Canadian Child and Youth Advocates, in partnership with leading Canadian non-governmental organizations, are proud to present Child Rights Education Week in Canada. Building upon the success of the previous two years, the national campaign will engage Canadians across the country in the promotion and protection of children’s rights.
Child Rights Education Week (CREW) in Canada is celebrated annually during the third week of November (week of November 20th) to promote, educate the public about, and engage Canadians in activities and conversations that highlight children’s rights. CREW celebrations have had the effect of raising broad-based awareness across Canadian communities about the collective duty we have to ensure that the UN Convention on the Rights of the Child (UNCRC) is reflected in our laws, policies, and practices in government, community and in the home.
This year CREW is focusing on Article 4 and Article 12 of the Convention on the Rights of the Child, which discusses governments' responsibility to promote and protect child rights. Your help is needed in celebrating Child Rights Education Week.
Starting November 1st until the 26th, you can participate in the conversation about Child Rights. Young people are engaging in a national social media campaign using #RightToBeHeard and #MyRightsCRC, they're posting pictures, videos, and tweets answering these questions: What's your ideal Canada look like? Do you feel your rights are being respected? What would make the world better?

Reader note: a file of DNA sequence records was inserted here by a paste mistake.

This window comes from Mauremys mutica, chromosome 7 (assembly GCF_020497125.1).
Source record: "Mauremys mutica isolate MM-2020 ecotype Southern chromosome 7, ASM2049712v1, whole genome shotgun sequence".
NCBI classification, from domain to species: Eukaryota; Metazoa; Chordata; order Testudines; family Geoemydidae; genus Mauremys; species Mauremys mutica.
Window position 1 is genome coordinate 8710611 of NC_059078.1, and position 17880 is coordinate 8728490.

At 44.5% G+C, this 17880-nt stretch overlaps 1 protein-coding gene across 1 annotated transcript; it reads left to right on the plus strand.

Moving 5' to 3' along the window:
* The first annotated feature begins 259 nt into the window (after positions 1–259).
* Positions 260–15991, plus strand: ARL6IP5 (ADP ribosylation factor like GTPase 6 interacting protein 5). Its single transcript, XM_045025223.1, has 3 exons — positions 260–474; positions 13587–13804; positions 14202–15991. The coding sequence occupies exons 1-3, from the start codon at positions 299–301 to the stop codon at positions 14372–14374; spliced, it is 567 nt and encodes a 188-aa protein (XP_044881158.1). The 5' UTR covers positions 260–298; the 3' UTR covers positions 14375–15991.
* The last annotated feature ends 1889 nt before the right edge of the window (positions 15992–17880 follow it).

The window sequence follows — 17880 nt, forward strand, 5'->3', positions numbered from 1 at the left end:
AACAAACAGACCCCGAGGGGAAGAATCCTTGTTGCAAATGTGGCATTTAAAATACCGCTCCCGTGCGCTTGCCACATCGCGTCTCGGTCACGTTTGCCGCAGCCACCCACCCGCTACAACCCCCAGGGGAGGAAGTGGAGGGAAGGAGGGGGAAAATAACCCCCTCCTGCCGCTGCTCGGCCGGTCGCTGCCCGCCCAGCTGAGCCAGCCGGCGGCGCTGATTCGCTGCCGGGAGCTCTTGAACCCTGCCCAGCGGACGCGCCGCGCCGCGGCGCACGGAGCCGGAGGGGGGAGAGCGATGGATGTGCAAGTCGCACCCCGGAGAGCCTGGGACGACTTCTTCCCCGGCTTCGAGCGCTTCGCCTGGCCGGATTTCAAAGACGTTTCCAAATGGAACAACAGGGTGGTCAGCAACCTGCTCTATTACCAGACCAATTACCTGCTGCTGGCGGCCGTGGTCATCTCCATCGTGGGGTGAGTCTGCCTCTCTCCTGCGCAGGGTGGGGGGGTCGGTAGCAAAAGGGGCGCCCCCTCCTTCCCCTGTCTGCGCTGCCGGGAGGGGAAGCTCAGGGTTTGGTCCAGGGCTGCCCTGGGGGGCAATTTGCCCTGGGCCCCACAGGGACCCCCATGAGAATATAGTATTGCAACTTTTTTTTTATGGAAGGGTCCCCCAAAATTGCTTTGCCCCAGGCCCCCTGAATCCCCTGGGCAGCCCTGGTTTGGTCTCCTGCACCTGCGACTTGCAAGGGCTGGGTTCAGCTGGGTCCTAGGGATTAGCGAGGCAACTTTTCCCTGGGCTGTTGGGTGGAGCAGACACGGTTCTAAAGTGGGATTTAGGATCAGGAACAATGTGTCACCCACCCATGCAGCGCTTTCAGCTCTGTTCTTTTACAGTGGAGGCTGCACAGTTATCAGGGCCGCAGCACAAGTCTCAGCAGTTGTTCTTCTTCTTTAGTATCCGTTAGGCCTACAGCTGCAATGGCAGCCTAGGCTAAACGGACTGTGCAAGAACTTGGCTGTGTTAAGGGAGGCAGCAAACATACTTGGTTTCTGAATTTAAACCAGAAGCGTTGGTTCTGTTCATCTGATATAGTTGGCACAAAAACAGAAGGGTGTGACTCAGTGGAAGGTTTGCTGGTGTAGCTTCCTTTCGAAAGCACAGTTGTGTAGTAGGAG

Childrens' rights should be respected. As Canadian children's rights will be examined next year bu the Committee on the Rights of the Child, the conversation is just starting.
Do you know that the Canadian Coalition for the Rights of Children will be submitting an alternative report to the United Nations discussing how Canada is doing in regards to Child Rights in Canada. You can get involved. We encourage you to learn more about the alternative and periodic reports.
Like previous years, we have developed a national website to provide you with educational resources on Child Rights. These activities were designed by partner organizations or your class. Take advantage of these play-based activities, designed for teachers and community members, which include opportunities for active play discussion, arts-based programming, and personal reflection.
In 1989, the United Nations adopted a treaty called the Convention on the Rights of the Child (UNCRC). The UNCRC says that all children have rights and that everyone in the world is responsible for making sure that these rights are protected. Each one of the rights is as important as the others, and they are all connected to each other. Four of these rights are also called “general principles” because they help us understand all of the other rights under the Convention. Those rights are (1) non-discrimination, (2) best interests of the child, (3) maximum survival and development, and (4) participation.
The right to be heard can mean a lot of things, for example, the right to be heard when decisions are taken that have an impact on you. It also includes the right to be heard when you want to express an opinion, your frustration or your enthusiasm, the right to be heard by the adults that surround you but also by the other children and youth in your life.